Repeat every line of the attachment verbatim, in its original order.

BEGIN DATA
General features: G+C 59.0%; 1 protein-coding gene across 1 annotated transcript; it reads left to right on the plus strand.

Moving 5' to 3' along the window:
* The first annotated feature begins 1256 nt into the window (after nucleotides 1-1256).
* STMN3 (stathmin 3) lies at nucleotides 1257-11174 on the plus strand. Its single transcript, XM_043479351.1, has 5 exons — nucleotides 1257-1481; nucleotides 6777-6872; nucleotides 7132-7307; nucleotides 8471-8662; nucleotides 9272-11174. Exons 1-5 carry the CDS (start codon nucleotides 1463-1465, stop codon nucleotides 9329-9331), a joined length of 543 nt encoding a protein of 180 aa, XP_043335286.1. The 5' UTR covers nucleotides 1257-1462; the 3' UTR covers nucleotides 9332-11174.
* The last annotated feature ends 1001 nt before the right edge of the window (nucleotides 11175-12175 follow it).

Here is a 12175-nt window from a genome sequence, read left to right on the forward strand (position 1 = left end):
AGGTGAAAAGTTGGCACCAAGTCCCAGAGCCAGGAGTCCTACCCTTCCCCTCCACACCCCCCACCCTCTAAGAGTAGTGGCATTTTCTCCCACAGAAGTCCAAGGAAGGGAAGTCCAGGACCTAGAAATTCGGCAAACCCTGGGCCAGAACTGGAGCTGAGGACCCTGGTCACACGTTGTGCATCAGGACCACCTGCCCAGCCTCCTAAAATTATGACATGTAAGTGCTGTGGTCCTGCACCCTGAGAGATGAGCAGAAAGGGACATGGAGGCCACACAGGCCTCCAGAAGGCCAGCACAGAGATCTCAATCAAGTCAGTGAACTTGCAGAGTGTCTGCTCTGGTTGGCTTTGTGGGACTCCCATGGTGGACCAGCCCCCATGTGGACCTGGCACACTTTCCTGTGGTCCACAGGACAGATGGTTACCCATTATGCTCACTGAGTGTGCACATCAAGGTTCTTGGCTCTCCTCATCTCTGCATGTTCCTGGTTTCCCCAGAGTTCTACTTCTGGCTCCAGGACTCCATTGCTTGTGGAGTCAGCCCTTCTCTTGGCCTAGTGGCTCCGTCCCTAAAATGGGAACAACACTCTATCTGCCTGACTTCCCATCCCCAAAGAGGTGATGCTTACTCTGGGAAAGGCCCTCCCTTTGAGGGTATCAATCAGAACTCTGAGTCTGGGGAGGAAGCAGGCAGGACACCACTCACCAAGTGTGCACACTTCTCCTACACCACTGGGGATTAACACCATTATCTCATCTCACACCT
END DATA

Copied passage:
General features: G+C 59.0%; 1 protein-coding gene across 1 annotated transcript; it reads left to right on the plus strand.

Moving 5' to 3' along the window:
* The first annotated feature begins 1256 nt into the window (after nucleotides 1-1256).
* STMN3 (stathmin 3) lies at nucleotides 1257-11174 on the plus strand. Its single transcript, XM_043479351.1, has 5 exons — nucleotides 1257-1481; nucleotides 6777-6872; nucleotides 7132-7307; nucleotides 8471-8662; nucleotides 9272-11174. Exons 1-5 carry the CDS (start codon nucleotides 1463-1465, stop codon nucleotides 9329-9331), a joined length of 543 nt encoding a protein of 180 aa, XP_043335286.1. The 5' UTR covers nucleotides 1257-1462; the 3' UTR covers nucleotides 9332-11174.
* The last annotated feature ends 1001 nt before the right edge of the window (nucleotides 11175-12175 follow it).

Here is a 12175-nt window from a genome sequence, read left to right on the forward strand (position 1 = left end):
AGGTGAAAAGTTGGCACCAAGTCCCAGAGCCAGGAGTCCTACCCTTCCCCTCCACACCCCCCACCCTCTAAGAGTAGTGGCATTTTCTCCCACAGAAGTCCAAGGAAGGGAAGTCCAGGACCTAGAAATTCGGCAAACCCTGGGCCAGAACTGGAGCTGAGGACCCTGGTCACACGTTGTGCATCAGGACCACCTGCCCAGCCTCCTAAAATTATGACATGTAAGTGCTGTGGTCCTGCACCCTGAGAGATGAGCAGAAAGGGACATGGAGGCCACACAGGCCTCCAGAAGGCCAGCACAGAGATCTCAATCAAGTCAGTGAACTTGCAGAGTGTCTGCTCTGGTTGGCTTTGTGGGACTCCCATGGTGGACCAGCCCCCATGTGGACCTGGCACACTTTCCTGTGGTCCACAGGACAGATGGTTACCCATTATGCTCACTGAGTGTGCACATCAAGGTTCTTGGCTCTCCTCATCTCTGCATGTTCCTGGTTTCCCCAGAGTTCTACTTCTGGCTCCAGGACTCCATTGCTTGTGGAGTCAGCCCTTCTCTTGGCCTAGTGGCTCCGTCCCTAAAATGGGAACAACACTCTATCTGCCTGACTTCCCATCCCCAAAGAGGTGATGCTTACTCTGGGAAAGGCCCTCCCTTTGAGGGTATCAATCAGAACTCTGAGTCTGGGGAGGAAGCAGGCAGGACACCACTCACCAAGTGTGCACACTTCTCCTACACCACTGGGGATTAACACCATTATCTCATCTCACACCT